Meat fermentation is an age-old method to enhance the shelf-life of raw meat. Throughout the production process, unique sensory characteristics are generated by the microbiota involved in the fermentation, mostly consisting of lactic acid bacteria (LAB) and coagulase-negative staphylococci (CNS). Gastronomic quality is a major reason for the current popularity of fermented meat products, besides their aspects of convenience and cultural heritage. Nowadays, there also is a demand for “naturalness” and clean-label approaches, partially to remove the anxiety related to the potential negative health impact of processed meat consumption. There is a need for a better understanding of the intrinsic relationships between the processing (e.g., salt level, curing agent, and acidification profiles), the community dynamics of the dominant meat microbiota (in particular the CNS), and the effects on the final product quality and safety. In particular, it needs to be verified if these aspects have any relationship at all with the so-called traditional elements of meat fermentation and to which degree processing alterations (e.g., salt reduction and nitrate/nitrite removal) may affect the outcome. Answering those questions will lead to novel insights into the ecological behaviour of meat microbiota and contribute to a better understanding of their specific impact on quality and safety during (innovative/traditional) meat fermentations.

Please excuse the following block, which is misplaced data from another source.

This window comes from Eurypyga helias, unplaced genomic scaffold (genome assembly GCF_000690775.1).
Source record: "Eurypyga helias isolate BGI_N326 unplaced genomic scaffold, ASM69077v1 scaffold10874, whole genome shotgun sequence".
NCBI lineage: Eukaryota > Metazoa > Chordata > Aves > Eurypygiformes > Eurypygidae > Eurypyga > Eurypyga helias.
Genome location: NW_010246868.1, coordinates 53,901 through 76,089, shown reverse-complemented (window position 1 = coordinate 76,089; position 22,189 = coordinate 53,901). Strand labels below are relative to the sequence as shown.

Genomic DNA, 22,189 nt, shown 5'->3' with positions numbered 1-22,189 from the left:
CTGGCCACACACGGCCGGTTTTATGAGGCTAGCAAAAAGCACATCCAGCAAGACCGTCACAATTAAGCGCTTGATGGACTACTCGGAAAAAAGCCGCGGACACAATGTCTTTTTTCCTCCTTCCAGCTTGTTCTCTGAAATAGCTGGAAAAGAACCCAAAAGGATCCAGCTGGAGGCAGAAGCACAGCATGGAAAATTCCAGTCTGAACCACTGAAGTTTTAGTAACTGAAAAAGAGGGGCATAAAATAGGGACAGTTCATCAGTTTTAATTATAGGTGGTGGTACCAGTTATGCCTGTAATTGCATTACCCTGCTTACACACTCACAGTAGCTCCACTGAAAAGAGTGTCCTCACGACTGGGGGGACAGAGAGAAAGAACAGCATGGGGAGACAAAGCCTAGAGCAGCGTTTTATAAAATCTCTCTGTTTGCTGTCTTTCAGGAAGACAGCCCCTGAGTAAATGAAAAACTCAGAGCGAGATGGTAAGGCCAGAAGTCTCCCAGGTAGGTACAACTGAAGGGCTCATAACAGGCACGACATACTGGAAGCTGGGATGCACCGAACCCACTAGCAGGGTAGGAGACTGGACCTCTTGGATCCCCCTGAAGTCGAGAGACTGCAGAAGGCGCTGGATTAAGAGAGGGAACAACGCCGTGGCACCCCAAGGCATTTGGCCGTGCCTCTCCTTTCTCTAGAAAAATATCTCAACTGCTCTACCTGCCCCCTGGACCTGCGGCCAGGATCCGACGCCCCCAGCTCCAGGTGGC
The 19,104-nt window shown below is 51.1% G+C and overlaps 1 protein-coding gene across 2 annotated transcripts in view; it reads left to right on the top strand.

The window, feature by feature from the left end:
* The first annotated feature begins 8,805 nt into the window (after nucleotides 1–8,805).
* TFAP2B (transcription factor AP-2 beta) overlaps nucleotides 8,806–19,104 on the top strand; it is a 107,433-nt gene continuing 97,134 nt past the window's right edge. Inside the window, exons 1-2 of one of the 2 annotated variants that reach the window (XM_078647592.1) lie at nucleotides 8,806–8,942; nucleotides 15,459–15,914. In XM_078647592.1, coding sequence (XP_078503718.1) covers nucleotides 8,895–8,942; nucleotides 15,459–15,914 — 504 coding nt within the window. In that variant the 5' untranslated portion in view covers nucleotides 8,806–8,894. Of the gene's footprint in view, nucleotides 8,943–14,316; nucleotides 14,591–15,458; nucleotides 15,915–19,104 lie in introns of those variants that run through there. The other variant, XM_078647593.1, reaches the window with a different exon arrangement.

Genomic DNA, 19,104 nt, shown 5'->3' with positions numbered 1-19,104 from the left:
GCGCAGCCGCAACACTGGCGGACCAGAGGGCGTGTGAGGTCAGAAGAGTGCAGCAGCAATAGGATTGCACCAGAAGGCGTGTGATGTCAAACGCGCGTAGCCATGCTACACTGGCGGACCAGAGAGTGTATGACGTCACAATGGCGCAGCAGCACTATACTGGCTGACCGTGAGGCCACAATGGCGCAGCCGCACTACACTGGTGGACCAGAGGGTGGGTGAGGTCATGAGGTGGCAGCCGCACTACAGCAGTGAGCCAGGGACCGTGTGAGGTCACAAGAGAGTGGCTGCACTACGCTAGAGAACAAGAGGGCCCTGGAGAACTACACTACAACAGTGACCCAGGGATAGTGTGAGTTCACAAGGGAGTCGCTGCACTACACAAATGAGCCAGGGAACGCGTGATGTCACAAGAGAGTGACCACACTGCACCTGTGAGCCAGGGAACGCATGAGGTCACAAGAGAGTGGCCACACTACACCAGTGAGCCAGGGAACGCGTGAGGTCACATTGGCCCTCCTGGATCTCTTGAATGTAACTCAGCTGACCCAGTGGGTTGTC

|Effective start/end date||1/01/17 → 31/12/20|
- fermented meats
Flemish discipline codes
- Clinical microbiology